The British Civil Wars has always interested me and International Women's Day prompted me to focus my blog post on a crucial, controversial, yet often overlooked, figure in British history, Henrietta Maria.
I came across little, other than biographical histories, of the French Queen, to whom Charles I was seemingly devoted. In an era where all women were expected to be obedient and submissive, playing no role in the 'male' sphere of government, this omission may seem understandable. However, the more I delved into Henrietta Maria, the more apparent it became that she contradicted these 17th-century expectations of feminine ideals. And the more she seemed, to me, to represent a head-strong, loyal and driven Queen, who worked tirelessly for the Royalist cause.
Considering the lack of detailed history (until more recent works) regarding her involvement in the Civil War, Henrietta Maria was certainly a divisive figure to contemporaries. Even pre-Civil War, Henrietta Maria, being a French Catholic, was not a popular figure in England. However, her unpopularity reached new heights in 1642, as she was now seen as a meddling French Catholic, who had undue influence on the King.
Certainly, Parliamentary propaganda was quick to show her as such. It played particularly on the people's fear of a restoration of Catholicism. This was a constant source of mistrust and suspicion, with Henrietta Maria being accused – throughout the duration of the War- of being involved in a wider 'papist conspiracy'. This was not helped by the Irish rebels in 1641 calling themselves the 'Queen's Army' and claiming to be acting upon Royal orders. By 1644, a Parliamentary pamphlet ‘Great Eclipse of the Sun’ (held at the British Library), saw Parliament still claiming that
‘ …the King was eclipsed by the Queen, and she perswaded him that the Darknesse was Light and that it was better to be a Papist, then a Protestant…’.
Although Charles remained protestant, Henrietta Maria nonetheless sought catholic help in raising troops and money to defend her husband's cause. She turned to her native France for money and Ireland for troops. In a letter unveiled in the King's Cabinet Opened in 1644, Charles wrote to his wife that:
'I give thee power to promise in my name…that I will take away all penal laws against the Roman Catholics in England…I… trust in thee as if thou wert a Protestant…'
Though the extent of her influence over Charles is debateable, Henrietta Maria's own Catholicism was a genuine source of contention between the two sides, causing a greater division than there may have been otherwise.
An 'obstacle' to peace?
Whether it was due to having the 'misfortune' of being both Catholic and French, or simply her tireless efforts in aiding the Royalist cause, Henrietta was regarded by many Parliamentarians as being an 'obstacle' to peace in England.
After attempts by Parliament to negotiate with Charles I in 1642 and 1645, Henrietta Maria made her feelings known to Charles I. The Uxbridge Treaty of 1645 stated that Parliament should have the right to control the militia and foreign policy; the Solemn League and Covenant must be adhered to by Charles; and episcopacy must be abolished. Henrietta Maria – some might argue quite shrewdly - warned her husband that 'if you consent to this, you shall be lost'.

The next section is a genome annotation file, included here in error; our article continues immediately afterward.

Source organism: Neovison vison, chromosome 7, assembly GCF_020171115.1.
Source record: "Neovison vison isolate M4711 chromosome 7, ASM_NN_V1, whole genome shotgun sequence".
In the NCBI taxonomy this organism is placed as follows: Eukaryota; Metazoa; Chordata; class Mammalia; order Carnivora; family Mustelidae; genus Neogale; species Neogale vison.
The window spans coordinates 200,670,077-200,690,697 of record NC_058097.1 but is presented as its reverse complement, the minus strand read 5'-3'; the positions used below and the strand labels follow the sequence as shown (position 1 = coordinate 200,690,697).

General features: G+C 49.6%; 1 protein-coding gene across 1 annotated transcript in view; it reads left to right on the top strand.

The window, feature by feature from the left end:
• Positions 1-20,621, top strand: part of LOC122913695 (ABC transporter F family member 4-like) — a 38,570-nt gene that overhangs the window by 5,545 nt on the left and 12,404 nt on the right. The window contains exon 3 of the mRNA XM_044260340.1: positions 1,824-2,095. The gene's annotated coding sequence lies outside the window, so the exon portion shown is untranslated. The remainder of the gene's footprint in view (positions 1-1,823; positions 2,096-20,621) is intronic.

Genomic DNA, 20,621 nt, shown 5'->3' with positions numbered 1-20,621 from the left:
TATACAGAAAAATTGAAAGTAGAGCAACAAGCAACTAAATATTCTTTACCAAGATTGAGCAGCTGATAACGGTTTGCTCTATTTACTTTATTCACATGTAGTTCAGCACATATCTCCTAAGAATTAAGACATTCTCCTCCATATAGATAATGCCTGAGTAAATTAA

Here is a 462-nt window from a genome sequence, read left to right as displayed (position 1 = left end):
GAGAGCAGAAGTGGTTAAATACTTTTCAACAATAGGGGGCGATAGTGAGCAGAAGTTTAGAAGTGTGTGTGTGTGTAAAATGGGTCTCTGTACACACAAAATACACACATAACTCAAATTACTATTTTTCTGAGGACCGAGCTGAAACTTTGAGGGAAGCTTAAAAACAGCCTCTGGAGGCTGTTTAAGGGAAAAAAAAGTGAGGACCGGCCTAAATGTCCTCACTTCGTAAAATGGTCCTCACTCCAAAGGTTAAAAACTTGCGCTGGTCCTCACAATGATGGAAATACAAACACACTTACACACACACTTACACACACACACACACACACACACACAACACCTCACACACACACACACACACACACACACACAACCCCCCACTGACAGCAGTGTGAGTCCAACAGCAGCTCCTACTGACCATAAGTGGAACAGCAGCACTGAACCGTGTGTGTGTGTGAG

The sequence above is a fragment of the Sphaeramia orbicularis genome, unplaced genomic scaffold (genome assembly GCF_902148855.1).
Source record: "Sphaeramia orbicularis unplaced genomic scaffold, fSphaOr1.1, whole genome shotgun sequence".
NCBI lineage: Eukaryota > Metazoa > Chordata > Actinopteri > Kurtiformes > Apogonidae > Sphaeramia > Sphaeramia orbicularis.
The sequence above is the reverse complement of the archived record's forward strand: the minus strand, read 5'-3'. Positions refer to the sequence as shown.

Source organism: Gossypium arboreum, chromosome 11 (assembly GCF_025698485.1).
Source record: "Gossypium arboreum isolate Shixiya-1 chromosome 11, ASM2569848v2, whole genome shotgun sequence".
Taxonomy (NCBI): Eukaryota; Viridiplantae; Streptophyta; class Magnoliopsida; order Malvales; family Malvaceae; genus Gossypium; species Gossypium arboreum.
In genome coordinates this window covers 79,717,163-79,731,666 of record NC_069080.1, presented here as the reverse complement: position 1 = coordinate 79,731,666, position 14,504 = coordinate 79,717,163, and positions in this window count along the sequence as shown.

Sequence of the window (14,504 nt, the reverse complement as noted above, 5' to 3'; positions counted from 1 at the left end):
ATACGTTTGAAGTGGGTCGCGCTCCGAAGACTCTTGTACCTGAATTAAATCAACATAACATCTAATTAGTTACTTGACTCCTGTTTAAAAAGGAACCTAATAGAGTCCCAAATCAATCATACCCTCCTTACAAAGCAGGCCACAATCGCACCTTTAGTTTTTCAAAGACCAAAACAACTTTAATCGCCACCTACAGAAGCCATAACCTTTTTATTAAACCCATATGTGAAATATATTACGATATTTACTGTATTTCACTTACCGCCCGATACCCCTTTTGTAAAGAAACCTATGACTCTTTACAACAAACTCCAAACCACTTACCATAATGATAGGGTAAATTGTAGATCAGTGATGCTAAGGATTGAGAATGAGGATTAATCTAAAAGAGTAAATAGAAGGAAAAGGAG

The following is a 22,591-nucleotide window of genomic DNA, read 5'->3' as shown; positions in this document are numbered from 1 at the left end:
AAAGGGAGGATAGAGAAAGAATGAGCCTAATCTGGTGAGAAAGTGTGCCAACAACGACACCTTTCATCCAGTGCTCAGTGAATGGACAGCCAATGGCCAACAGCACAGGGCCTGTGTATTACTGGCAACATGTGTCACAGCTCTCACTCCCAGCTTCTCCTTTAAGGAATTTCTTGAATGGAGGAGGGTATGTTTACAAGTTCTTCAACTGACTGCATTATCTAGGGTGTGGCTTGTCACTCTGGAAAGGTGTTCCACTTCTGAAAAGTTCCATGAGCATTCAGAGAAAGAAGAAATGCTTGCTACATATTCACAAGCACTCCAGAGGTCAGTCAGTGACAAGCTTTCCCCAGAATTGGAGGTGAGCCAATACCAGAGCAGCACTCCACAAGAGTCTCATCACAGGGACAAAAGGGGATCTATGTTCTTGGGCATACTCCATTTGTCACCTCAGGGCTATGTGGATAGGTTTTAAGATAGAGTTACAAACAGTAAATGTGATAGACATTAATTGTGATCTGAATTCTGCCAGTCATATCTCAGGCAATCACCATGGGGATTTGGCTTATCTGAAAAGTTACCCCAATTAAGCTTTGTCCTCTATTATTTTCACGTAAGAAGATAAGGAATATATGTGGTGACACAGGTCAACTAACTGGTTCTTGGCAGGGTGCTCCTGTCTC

Charles and Henrietta Maria, believing in the Divine Right of the monarch to rule, vehemently opposed any infringement on the rights and power to rule. This would explain Henrietta's relentless efforts to raise money by pawning jewellery in Holland as well as attempting to persuade the Danish crown to lend support. It also explains, however, why Parliament attacked her so vehemently, calling for her impeachment in 1644. Parliament's newspaper, Mercurius Britanicus (collection held at the British Library), in response to Charles ending his letters to Henrietta Maria, as ‘eternally thine’, mockingly claimed that:
‘…himself, breeches and all, are resigned up into her hands for all eternity…it were ridiculous in a private man, much more a King, to submit to the will of his wife…’
She was, in Parliament's view, a scapegoat for Charles' weak government and inability to rule - Charles did not represent the ideals of masculinity, and Henrietta Maria did not conform to the prevailing ideas of a woman's role.
In summary she was one of the constant leading Royalist figures and regardless of the extent of her influence over Charles, her role within the Civil War was of great importance; her perceived influence deepened the division between the two sides. She was a genuine concern for contemporaries, 'invading' the male sphere of politics and threatening the natural order of authority, and, in some ways, contributed to the downfall of her husband. Because of this, she must not be banished to the side-lines of the history of the British Civil Wars.
Anon, Great Eclipse of the Sun, or Charles His Waine Overclouded, by the Evill Influences of the Moon, the Malignancie of other Ill-aspected Planets and the Constellations of Retrograde and Irregular Starres (1644). Held at the British Library.
Fairfax, T., The King's Cabinet opened: Or, certain packets of secret letters & papers (London, 1645) Held at the British Library and a copy available to view on Google Books.
White, M. A., Henrietta Maria and the English Civil War (Aldershot, 2006)
Bone, Q., Henrietta Maria: Queen of the Cavaliers (Wiltshere, 1973)
Marshall, R., Henrietta Maria, The Intrepid Queen (London, 1990)
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